Need some finishing advice:
Background: 18th Century wall paneling of oak (rails) and unknown
center panels with carvings. Installed, millwork and paneling matched
to continue in room and then all painted with oil primer & 2 coats of
Then STRIPPED, and a wood conditioner sealer applied.
I have been hired to match the new wood which is poplar and maple for
the panels to look like the old wood. What would be the best way to
remove the sealer
and bring back the new wood to life for staining? I think the paint
removal process with scrappers and then the sealer on top of that is
not allowing the grain in the maple or poplar to come through the
Today I will be trying Lacquer thinner to remove the sealant.
Any other advice would be greatly appreciated!
On 30 Jun 2005 06:01:22 -0700, " firstname.lastname@example.org"
In my amateur opinion there is no process by which you will be able to
make either maple or poplar look like oak under a stain. Poplar in
particular does not generally stain well and is considered more of a
"paint grade" wood. Maple, while frequently having more interest in
terms of grain than poplar isn't remotely similar to oak in
appearance. You *might* be able to get these woods to harmonize with
paint, but I think you are doomed to failure with stain.
Thanks. I'm not trying to get the wood to look like another type.
Just trying to figure a way to make the grain show through more.
All that paint/scrapping and sealer have made it almost impossible.
Yes, but you're not the target audience. How much "like" oak does this
new panelling have to look ?
How dark is the 18th century panelling? I don't know of any 18th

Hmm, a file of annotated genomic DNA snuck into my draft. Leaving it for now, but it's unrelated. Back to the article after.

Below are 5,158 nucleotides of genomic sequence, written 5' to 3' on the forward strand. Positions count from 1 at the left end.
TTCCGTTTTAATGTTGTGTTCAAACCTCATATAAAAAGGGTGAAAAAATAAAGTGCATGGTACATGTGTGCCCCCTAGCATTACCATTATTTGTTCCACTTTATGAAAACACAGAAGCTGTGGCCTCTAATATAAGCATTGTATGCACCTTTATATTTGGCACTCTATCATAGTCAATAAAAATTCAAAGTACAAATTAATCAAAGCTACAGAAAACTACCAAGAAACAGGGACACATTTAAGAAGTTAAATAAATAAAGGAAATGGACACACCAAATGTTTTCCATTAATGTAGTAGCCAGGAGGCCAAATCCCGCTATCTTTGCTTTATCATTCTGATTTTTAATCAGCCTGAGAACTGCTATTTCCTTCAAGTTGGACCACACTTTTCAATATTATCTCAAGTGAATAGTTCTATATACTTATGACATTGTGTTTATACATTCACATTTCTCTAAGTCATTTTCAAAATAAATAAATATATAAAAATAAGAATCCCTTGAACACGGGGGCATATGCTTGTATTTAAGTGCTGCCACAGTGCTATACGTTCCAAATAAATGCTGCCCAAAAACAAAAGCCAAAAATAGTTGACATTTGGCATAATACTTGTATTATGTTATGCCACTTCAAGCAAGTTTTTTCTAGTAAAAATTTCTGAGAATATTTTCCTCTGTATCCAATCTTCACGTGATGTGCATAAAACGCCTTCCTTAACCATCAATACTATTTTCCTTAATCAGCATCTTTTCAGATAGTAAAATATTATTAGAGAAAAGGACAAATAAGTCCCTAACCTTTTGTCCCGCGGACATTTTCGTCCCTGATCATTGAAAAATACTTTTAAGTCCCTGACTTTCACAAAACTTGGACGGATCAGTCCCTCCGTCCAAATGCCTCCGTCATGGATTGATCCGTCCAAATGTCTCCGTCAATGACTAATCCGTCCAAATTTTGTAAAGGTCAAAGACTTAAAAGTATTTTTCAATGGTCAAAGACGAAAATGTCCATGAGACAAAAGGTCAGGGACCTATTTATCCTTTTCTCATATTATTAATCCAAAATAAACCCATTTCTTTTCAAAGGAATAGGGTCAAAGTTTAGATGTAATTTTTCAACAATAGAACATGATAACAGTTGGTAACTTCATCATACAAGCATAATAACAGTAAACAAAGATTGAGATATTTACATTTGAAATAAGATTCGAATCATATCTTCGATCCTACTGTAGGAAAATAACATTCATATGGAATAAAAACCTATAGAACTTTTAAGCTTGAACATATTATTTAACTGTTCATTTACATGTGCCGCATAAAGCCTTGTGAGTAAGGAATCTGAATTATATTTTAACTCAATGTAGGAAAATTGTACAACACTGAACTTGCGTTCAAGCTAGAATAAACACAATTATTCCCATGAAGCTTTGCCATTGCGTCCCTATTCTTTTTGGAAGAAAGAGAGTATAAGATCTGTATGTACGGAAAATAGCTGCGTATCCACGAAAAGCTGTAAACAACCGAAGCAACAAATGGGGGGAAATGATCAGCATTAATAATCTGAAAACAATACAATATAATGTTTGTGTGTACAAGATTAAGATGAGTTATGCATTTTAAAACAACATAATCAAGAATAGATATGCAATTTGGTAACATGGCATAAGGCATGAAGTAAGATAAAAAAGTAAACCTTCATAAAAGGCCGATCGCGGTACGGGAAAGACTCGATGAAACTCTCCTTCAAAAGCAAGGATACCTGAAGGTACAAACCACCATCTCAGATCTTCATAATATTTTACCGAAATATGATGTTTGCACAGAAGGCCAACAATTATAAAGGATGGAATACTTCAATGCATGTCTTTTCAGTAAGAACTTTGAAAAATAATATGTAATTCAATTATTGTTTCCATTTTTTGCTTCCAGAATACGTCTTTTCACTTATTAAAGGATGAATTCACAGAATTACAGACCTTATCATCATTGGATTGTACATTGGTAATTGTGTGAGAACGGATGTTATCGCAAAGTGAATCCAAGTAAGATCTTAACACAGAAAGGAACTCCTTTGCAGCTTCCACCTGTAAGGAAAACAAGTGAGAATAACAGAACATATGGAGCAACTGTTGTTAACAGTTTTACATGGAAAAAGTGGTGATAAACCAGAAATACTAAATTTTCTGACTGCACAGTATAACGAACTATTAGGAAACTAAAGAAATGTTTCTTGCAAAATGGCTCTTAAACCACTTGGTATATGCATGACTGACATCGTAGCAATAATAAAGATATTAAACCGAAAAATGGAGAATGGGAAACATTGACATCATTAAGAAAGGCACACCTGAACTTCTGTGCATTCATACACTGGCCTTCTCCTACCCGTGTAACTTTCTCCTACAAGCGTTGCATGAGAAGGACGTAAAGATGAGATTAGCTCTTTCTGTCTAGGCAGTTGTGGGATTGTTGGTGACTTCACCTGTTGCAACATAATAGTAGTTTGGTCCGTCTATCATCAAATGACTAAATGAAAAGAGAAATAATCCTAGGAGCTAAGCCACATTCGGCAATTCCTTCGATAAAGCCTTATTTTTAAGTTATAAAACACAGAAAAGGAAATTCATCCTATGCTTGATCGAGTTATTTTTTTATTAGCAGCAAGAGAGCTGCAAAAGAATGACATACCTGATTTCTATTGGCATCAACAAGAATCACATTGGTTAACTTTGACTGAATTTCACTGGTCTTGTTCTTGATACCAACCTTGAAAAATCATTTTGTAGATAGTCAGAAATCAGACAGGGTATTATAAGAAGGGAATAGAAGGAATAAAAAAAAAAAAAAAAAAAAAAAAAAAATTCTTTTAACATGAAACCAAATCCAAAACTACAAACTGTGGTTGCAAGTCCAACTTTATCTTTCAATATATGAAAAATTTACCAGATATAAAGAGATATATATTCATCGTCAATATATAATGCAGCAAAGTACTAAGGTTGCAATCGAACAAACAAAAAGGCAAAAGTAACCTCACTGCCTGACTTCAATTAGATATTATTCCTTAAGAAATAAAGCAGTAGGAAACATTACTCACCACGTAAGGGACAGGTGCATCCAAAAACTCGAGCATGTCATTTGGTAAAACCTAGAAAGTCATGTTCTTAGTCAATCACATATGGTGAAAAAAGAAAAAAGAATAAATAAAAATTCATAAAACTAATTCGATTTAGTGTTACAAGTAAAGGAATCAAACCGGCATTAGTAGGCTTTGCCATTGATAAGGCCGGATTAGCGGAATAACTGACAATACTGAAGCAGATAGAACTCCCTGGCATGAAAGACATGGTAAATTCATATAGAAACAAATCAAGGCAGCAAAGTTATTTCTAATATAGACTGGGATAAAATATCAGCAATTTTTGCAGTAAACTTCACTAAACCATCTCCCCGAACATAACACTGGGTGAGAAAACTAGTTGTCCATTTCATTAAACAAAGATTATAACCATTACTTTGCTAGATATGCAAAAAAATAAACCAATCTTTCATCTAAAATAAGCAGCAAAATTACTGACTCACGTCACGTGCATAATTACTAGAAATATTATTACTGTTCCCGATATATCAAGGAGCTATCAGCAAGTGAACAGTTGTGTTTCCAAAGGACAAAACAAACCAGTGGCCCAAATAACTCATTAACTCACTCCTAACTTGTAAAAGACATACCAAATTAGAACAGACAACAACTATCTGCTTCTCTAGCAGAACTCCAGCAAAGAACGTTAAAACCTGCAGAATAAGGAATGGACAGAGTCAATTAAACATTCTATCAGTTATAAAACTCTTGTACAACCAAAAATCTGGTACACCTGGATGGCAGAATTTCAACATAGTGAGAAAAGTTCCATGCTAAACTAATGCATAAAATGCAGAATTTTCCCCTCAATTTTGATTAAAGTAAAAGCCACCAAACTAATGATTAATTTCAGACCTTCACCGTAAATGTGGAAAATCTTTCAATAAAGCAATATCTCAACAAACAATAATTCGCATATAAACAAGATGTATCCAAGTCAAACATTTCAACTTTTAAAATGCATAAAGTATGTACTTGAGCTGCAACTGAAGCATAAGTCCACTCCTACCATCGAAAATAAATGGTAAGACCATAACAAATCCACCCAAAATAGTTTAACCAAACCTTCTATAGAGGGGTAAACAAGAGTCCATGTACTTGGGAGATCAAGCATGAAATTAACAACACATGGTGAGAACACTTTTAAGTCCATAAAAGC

century oak panelling locally that isn't painted. I happened to be
looking at some 16th century fully-panelled rooms earlier this week (the
Red Lodge in Bristol) and they're so dark that they'd be pretty easy to
match. The superb ray-flake figure (riven boards) on 2' wide clear
boards might be a bit trickier!
I think you need to have a serious discussion with whoever specced
poplar (English ash is much easier to fake as oak) and then wanted
fake-oak finish. How close do they need it, and can they afford the
time and labour to do that whole "painting with a feather" technique for
accurately faking oak.
Cats have nine lives, which is why they rarely post to Usenet.
What, specifically is the <wished> for appearance?
I'd suspect it will require one of the following choices to make old vs
1. Paint w/ surface prep to fill grain on oak.
2. Solid stain w/ surface prep as above.
3. Some faux finish technique to camaflouge it all similarly...
A transparent stain to attempt the matching w/o hiding the oak grain
isn't going to be possible, in all likelihood.
The finish we're looking for is to match the 18th century paneling as
After the stripping....so looks like I'll be matching the color and
faux graining the rest. All the old stuff will remain as is.......
Want a progress report?
I removed all the sealer and leftover from the paint removal with
laquer. I'll sand all the new wood back to finish quality, and just
the sealer off the "old" wood.
I'm using a dye to match the colors of the old wood, then I'll use
stains to give it all a uniform color. Follow that with as light a
faux grain as
possible with glaze to make the poplar look more like the old oak.
I expect high entertainment out of this!
Thanks y'all for the input.
Always...I'm a professional decorative painter, just have never run
into this situation before. I do not want to lose any of the original
character of the wood.
By the way, the first steps worked beautifully.
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